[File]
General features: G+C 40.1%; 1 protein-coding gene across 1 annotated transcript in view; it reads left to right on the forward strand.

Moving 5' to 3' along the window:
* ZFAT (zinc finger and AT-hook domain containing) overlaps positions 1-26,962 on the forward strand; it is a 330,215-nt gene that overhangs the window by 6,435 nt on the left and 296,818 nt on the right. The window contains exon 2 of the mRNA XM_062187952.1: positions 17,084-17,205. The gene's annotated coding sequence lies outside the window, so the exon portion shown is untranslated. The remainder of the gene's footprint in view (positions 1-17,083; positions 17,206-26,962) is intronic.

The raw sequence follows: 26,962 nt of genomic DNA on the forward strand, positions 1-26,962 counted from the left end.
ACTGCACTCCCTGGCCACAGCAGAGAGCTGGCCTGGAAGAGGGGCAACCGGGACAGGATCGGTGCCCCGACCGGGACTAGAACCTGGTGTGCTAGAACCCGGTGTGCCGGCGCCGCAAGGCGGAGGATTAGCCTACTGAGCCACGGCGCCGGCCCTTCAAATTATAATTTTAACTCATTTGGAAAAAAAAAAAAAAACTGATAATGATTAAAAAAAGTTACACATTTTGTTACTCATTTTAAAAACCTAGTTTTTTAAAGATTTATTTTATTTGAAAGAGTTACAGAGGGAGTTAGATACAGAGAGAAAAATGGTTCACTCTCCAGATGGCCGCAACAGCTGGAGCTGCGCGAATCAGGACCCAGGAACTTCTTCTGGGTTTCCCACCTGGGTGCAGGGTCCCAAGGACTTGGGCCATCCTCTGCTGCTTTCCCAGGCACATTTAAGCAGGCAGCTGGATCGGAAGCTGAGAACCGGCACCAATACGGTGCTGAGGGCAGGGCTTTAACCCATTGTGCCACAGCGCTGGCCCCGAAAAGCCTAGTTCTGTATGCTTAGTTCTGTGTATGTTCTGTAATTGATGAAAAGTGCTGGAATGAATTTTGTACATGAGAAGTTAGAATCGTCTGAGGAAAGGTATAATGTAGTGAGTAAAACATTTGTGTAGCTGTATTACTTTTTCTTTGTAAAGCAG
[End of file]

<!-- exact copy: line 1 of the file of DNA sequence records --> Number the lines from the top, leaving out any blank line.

General features: G+C 40.1%; 1 protein-coding gene across 1 annotated transcript in view; it reads left to right on the forward strand.